Doug Beaver – Ultimate Arm Workout

“Size, shape, definition and vascularity, are these the ever elusive combination of the ultimate arm? I think so!

Is there a magic combination? What witch’s brew? What amount of training will give me a large, defined, impressive arm? This is the biggest question plaguing body builders since the evolution of physical competition.

Yes! Contrary to popular opinion, there is a secret. This secret being a number of ingredients. Mental, emotional, and physical control, plus a complete and carefully selected diet are the magic ingredients. I will just touch on these at this time.

Mental control: The ability to go your particular place of training, day in and day out, 3 to 6 days a week and train with all your mental facilities concentrated on the particular workout.

Emotional control: Keeping yourself calm and tranquil in all your relations with people. Staying on an even keel.

Physical control: The ability to give, give and give way beyond the last rep. To require, and demand of your body all it has to obtain that last, very important rep. Along with this physical control factor and closely associated with it is a term I prefer to call “Muscle consciousness.”

This control factor necessitates a communication between the brain and the particular muscle you are working. It is a requirement for the number of exercises, sets and reps and the knowledge of when the muscle has reached a saturation point.

I prefer to call these ingredients and the conscious control of them “controlling the variables.” Perhaps I can deal with these at a later time but now I am anxious to relate to you my somewhat unique and unusual arm routine. It is unique in the sense it contains exercises I have never witnesses other bodybuilders performing with the exception of my training partners or bodybuilders I have trained.

Unusual in the sense I never change my routine. I feel these exercises are the best for size, shape, and definition, so the only variation is in order of performance, sets, and reps.

I divide my arm routine into three particular areas: Triceps, which I work first, biceps second and forearms third. All exercises are done in the strictest form and with the heaviest amount of weight the strict form will allow.

My training tempo is unusually fast with maximum concentration. With these thoughts in mind, let’s get an arm workout!

TRICEPS: Prone tricep extensions with straight barbell. Using a close grip and keeping elbows in as close as possible and at right angles to the floor.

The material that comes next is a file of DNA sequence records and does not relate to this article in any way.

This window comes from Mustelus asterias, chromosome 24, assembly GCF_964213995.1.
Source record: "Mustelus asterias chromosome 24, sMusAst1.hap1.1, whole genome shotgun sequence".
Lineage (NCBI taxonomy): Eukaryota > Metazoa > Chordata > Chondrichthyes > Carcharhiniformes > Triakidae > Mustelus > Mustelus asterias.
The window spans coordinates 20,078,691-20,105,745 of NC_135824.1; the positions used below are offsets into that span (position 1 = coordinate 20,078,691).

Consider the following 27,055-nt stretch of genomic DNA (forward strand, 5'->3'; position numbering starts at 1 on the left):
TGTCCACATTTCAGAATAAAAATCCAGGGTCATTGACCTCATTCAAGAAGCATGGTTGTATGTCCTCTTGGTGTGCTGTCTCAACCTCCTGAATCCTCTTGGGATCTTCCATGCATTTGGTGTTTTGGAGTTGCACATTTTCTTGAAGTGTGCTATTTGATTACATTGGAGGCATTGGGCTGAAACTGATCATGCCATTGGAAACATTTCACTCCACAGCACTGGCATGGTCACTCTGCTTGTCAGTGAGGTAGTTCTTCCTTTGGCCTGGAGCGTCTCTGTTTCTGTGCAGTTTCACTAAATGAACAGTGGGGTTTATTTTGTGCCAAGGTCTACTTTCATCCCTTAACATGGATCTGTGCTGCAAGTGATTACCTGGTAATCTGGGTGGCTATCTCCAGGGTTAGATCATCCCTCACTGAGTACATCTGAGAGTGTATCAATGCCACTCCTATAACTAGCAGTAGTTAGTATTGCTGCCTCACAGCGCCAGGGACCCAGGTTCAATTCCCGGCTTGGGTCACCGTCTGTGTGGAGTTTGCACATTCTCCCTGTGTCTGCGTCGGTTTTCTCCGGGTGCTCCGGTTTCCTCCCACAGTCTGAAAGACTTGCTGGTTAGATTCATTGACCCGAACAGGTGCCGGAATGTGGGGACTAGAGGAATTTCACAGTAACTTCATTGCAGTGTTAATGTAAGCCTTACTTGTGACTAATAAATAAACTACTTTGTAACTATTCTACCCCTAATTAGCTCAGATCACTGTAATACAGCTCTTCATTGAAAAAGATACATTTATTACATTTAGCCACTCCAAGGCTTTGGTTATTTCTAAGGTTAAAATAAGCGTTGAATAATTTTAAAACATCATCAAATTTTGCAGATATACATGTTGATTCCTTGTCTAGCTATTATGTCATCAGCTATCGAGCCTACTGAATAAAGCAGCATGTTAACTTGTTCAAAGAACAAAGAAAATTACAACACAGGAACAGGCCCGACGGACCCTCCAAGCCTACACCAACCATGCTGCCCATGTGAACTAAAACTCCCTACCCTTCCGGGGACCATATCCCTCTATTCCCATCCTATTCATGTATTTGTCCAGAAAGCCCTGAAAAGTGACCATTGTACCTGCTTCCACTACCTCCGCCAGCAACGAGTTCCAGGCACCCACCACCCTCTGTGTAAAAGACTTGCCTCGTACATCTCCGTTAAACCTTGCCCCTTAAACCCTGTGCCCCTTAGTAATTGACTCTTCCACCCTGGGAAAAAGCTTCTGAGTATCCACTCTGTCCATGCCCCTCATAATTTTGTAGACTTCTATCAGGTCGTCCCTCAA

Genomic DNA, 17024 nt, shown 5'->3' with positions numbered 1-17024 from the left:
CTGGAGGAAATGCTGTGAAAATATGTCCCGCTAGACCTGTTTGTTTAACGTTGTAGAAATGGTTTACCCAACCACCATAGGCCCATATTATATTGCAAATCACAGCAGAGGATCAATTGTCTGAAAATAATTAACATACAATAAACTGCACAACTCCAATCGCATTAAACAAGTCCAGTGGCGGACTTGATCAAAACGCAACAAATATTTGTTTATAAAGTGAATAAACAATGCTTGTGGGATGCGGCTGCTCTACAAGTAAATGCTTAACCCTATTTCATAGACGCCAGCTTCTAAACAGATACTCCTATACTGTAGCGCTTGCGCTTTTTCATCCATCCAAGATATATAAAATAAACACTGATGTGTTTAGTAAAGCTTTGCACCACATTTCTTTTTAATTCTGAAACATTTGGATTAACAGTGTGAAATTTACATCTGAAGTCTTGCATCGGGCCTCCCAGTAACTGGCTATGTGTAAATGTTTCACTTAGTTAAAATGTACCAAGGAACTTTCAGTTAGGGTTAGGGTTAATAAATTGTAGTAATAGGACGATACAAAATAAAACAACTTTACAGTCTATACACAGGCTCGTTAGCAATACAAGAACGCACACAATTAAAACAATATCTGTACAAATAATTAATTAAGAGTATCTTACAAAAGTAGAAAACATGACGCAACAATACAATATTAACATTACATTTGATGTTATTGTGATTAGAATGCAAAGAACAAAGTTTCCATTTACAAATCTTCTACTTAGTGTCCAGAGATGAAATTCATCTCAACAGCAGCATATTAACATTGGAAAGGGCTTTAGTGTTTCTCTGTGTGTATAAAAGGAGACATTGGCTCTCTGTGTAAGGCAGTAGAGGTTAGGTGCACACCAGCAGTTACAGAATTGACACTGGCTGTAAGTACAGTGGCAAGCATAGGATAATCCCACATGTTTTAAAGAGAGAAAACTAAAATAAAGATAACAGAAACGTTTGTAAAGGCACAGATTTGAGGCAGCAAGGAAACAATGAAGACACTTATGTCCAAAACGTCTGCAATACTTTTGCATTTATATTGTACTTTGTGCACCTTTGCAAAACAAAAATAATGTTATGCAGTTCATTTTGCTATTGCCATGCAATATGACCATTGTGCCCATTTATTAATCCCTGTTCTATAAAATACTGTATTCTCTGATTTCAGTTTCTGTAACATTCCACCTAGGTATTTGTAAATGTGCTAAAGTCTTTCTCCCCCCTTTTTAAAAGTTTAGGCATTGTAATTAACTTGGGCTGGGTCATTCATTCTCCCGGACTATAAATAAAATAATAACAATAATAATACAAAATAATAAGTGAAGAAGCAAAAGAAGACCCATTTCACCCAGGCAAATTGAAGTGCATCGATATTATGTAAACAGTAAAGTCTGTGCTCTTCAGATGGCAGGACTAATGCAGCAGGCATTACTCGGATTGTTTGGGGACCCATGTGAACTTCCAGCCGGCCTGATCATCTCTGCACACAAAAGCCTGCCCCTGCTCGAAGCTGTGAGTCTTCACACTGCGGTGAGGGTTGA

It is important not to lock elbows after each rep. Start light and increase to maximum weight within two sets. Stay at maximum for 2-3 sets followed by one lighter set. (5-7 sets)

Overhead Tricep Extensions
This is performed from a lat machine with attached floor cable. Keep elbows as close together as possible with concentration on form. Start moderately heavy, progress to maximum, remain at maximum weight for 2 or 3 sets followed by one lighter set.

Tricep Pushup
Hands are made into fists and placed at right angles on a block of wood or a bench. A pushup is then done with your bodyweight supplying the resistance. Work this exercise hard for 5-6 sets. It is excellent for the lower tricep development.

Biceps: Standing barbell curl
I prefer a straight bar with a narrow grip. One warm-up set immediately followed by heavier sets with negative reps. (4-5 sets) Try to keep from cheating and do not pause at the top or bottom of the repetition.

Lat Machine Curl
My favorite bicep exercise. When doing this exercise make as large an arc as possible between the starting point and the finished point of the rep. This is an excellent exercise for positive-negative action, with your training partner assisting (5-6 sets)

Dummbell Concentration Curls
Used to peak the bicep. During this exercise the arm is kept at right angles to the body with no support against the leg. I give myself assistance with my free hand during the last few reps, and try to hold each rep at least one second at the top of the curl (4 sets, 8-10 reps).

I personally believe this is an inner relationship between upper and lower arm development. A 13 inch forearm cannot support a 20 inch upper arm. Three exercises are done for the forearms.

Reverse Curls
Keeping the elbows close to the sides and maintaining a narrow, overhand grip, do 4-5 sets of 8-12 reps. This is excellent for bicep-forearm tie in.

Seated Wrist Rolls
Forearms are placed parallel to the floor along the top of the thighs. Wrists are rolled at right angles to the floor. Do not roll down fingers. This relieves forearm tension. (4-6 sets, 12-16 reps) 

Reverse Wrist Roll
Executed exactly as wrist roll but with palms facing downward. This is an excellent exercise for the brachialis and should not be neglected even though reverse curls are used (4 sets, 8-10 reps)”

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